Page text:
Doubt’s selection seems to have killed off another show’s chances of progressing to a full series – at least for now. Drew, which is a contemporary take on the Nancy Drew books, was in the running for a series commission from CBS until Doubt was chosen ahead of it. There is a chance it will pop up at another network, though, as CBS Studios is still shopping it around.

ABC's The Catch
The Catch has been given a second chance by ABC

Another interesting CBS story, as predicted by the US press, is that superhero series Supergirl is moving to The CW for its second season. In doing so, production will relocate to Vancouver from LA.

The move makes a lot of sense for a couple of reasons. Firstly, despite a very promising pilot episode, the show wasn’t really hitting the mark in the very exposed world of frontline network TV. Secondly, The CW (a 50/50 joint venture from CBS and Time Warner) already has a strong slate of superhero shows including Arrow, The Flash and Legends of Tomorrow, so it will be right at home.

The CBS announcements are part of a busy time of year for the US networks, which generally announce new series for their 2016/17 season in May. Another title in the news this week, for example, is NBC’s The Blacklist: Redemption, a spin-off from the well-established James Spader series The Blacklist.

NBC is a big fan of brand extensions, having also recently announced the launch of legal series Chicago Justice to go alongside scheduling stalwarts Chicago Fire, Chicago Med and Chicago PD.

Castle has reached it final season
Castle has reached it final season

A bolder move by NBC is the decision to take Eric Kripke and Shawn Ryan’s time travel series Timeless from pilot to series. Bizarrely, that means there are now three time travel shows coming through the US networks system, with ABC’s Time After Time and Fox’s Making History also greenlit as series (and remember, we’ve also just seen Hulu’s 11.22.63 air in the US).

Of course, for every new show there’s usually a cancellation to free up space in the schedule. This week’s unlucky victim on NBC is The Mysteries of Laura, axed after two moderate seasons. Other cancellations include ABC’s Castle, which is coming to an end after eight seasons on air. Create by Andrew W Marlowe, the show focused on a best-selling mystery novelist and an NYPD homicide detective who solved crimes together. When it started it secured an audience of nine to 10 million an episode, but as it comes to a close it is in the five to six million range.

Supergirl is moving from CBS to The CW
Supergirl is moving from CBS to The CW

ABC has also cancelled Nashville, Agent Carter and The Muppets. One other show it might have cancelled on the basis of its season one ratings was Shonda Rhimes’ The Catch, but instead it has decided to give the show a second chance in 2016/17.

This isn’t a massive surprise given Rhimes’ fabulous contribution to the network – but it has to go down as a bit of a risk. ABC’s faith in Rhimes has, however, been further underlined with the decision to order another new series called Still Star-Crossed, described as a sequel to Romeo & Juliet. Interestingly, ABC also had the option of going forward with a Shondaland comedy called Toast, but decided to call it quits on that one after a pilot.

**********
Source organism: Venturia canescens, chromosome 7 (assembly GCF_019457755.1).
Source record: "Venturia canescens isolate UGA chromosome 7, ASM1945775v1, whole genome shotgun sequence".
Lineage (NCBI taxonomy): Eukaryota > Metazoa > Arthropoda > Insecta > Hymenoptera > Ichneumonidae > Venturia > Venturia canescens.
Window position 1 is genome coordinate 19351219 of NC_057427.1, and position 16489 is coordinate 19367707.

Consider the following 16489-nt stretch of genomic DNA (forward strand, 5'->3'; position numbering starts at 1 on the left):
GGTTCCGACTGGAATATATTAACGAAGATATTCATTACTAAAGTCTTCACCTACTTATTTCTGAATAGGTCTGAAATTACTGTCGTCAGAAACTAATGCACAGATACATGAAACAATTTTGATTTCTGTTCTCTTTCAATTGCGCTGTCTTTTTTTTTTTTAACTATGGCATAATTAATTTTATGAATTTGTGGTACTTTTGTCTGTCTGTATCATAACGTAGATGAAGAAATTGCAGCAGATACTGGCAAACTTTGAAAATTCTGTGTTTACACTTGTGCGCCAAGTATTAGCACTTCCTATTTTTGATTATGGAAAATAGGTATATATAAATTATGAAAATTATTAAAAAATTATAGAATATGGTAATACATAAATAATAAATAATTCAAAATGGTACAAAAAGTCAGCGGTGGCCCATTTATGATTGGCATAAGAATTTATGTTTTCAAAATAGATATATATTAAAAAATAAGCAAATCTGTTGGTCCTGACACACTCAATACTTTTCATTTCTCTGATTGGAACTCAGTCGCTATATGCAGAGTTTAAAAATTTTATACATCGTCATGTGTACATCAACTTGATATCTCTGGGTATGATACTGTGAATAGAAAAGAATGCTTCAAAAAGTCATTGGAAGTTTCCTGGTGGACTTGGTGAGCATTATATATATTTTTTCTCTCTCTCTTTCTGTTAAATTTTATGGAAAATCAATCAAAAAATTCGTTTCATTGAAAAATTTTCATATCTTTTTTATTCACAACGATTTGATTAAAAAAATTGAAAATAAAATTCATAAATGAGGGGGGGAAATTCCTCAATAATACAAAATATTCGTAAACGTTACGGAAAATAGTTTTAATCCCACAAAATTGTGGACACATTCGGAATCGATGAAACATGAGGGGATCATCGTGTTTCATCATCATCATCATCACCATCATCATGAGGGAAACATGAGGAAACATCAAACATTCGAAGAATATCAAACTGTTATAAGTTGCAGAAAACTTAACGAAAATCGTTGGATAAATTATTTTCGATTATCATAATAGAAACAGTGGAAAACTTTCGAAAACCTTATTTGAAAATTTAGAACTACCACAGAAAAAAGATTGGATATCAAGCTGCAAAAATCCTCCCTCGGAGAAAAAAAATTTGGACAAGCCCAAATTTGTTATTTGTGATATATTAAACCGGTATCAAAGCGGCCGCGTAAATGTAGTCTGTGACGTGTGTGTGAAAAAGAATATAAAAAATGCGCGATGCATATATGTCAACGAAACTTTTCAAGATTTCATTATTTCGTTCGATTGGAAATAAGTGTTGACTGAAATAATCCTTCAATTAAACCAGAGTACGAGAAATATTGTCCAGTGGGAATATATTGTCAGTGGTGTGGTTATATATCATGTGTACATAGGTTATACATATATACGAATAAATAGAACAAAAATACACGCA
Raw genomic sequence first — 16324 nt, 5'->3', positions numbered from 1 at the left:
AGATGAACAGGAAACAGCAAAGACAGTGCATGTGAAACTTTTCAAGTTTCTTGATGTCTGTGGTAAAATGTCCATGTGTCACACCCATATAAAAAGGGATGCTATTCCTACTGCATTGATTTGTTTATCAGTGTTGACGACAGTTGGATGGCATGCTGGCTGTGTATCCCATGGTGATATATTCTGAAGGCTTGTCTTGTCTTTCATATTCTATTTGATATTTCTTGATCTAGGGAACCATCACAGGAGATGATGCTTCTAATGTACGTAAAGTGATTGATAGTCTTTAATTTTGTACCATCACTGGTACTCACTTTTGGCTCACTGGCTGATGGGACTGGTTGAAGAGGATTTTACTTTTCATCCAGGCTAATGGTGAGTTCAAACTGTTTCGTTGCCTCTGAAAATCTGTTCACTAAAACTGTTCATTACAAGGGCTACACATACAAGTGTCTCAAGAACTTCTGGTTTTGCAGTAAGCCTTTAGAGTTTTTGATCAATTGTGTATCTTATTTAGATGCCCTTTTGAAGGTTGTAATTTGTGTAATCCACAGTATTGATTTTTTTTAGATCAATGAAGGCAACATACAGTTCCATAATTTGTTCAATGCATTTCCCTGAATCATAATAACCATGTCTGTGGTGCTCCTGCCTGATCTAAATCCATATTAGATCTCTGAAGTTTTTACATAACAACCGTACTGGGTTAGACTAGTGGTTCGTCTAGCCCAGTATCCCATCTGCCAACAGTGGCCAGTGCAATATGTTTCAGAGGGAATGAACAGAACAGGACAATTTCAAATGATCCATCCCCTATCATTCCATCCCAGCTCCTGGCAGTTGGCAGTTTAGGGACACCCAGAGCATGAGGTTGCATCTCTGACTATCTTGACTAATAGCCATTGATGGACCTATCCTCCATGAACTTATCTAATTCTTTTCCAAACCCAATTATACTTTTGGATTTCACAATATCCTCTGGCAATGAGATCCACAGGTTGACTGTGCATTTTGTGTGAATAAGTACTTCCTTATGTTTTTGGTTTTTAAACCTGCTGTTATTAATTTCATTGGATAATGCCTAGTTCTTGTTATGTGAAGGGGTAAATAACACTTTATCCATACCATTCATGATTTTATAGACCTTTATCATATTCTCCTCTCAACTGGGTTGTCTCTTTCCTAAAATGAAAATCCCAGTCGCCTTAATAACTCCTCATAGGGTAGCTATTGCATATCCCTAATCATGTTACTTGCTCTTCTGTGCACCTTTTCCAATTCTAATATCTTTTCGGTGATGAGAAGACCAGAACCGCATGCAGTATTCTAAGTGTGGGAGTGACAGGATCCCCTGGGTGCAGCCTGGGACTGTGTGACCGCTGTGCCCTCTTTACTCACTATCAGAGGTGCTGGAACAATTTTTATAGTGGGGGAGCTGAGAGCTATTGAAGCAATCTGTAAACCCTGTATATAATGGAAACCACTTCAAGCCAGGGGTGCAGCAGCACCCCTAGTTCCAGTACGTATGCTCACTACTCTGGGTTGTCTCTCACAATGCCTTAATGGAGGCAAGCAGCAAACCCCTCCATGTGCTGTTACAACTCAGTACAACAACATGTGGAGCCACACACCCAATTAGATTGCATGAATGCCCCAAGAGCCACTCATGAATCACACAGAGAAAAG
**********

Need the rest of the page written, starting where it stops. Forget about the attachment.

Another project in the news this week is Paradime. This one is interesting because it has been optioned from a novel that hasn’t even got to publication yet, showing just how competitive the market for book rights has become. The novel, by Alan Glynn, is a psychological thriller about a man who returns to New York after a spell in Afghanistan and becomes obsessed with a businessman.

French thriller The Disappearance (Disparue)
French thriller The Disappearance (Disparue)

The show is being developed by ITV and One-Two Punch Productions, with Glenn Gordon Caron (Medium) onboard to write and direct the series. The appeal of the project is partly down to Glynn’s track record. His previous novel, The Dark Fields, was turned into the movie Limitless in 2011 and then a TV series.

Meanwhile, in Europe, the latest French thriller to be causing a stir is The Disappearance (Disparue), which has been compared to UK hits like Broadchurch and The Missing.

The show has been rating well on France 2, with an audience in excess of five million, and has now been picked up for broadcast by BBC4 in the UK. The Disappearance, written by Marie Deshaires and Catherine Touzet, is set in Lyon and tells the story of a 17-year-old girl who goes missing. As the police investigate the disappearance, a number of people close to the girl’s family are discovered to have secrets of their own that they wish to keep concealed.

Newen's Candice Renoir went to NPO2 in the Netherlands
Newen’s Candice Renoir went to NPO2 in the Netherlands

Although Disparue is a French scripted series, it actually owes a fair amount to other parts of Europe. It is, for example, based on a Spanish series called Desaparecida that first aired in 2007/08. And it was directed by Franco-Swedish filmmaker Charlotte Brändström, who has worked on Scandinavian crime series like Wallander, thus adding a bit of Nordic Noir to the show’s DNA.

Still in France, Newen Distribution has sold its detective series Candice Renoir to Dutch public broadcaster NPO2. The show, which is one of the top-rated dramas on France 2, has previously been sold to ZDFneo in Germany, CBC in Canada, RTP2 in Portugal, Kanal 11 in Estonia and Fox Crime Italy, among other broadcasters.